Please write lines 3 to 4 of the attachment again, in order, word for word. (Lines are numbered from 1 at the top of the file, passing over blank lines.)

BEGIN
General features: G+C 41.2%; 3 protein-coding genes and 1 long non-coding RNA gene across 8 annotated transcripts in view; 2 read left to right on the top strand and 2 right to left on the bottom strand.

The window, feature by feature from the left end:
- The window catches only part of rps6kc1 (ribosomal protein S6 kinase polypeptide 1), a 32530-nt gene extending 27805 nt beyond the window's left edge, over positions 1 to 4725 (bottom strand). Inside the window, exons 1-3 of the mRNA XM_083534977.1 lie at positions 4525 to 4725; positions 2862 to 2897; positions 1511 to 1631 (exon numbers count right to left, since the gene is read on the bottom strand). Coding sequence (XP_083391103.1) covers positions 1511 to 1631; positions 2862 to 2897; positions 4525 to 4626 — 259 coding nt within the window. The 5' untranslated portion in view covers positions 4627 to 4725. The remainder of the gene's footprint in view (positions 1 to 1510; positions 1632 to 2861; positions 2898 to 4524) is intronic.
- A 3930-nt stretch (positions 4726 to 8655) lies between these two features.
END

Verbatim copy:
- The window catches only part of rps6kc1 (ribosomal protein S6 kinase polypeptide 1), a 32530-nt gene extending 27805 nt beyond the window's left edge, over positions 1 to 4725 (bottom strand). Inside the window, exons 1-3 of the mRNA XM_083534977.1 lie at positions 4525 to 4725; positions 2862 to 2897; positions 1511 to 1631 (exon numbers count right to left, since the gene is read on the bottom strand). Coding sequence (XP_083391103.1) covers positions 1511 to 1631; positions 2862 to 2897; positions 4525 to 4626 — 259 coding nt within the window. The 5' untranslated portion in view covers positions 4627 to 4725. The remainder of the gene's footprint in view (positions 1 to 1510; positions 1632 to 2861; positions 2898 to 4524) is intronic.
- A 3930-nt stretch (positions 4726 to 8655) lies between these two features.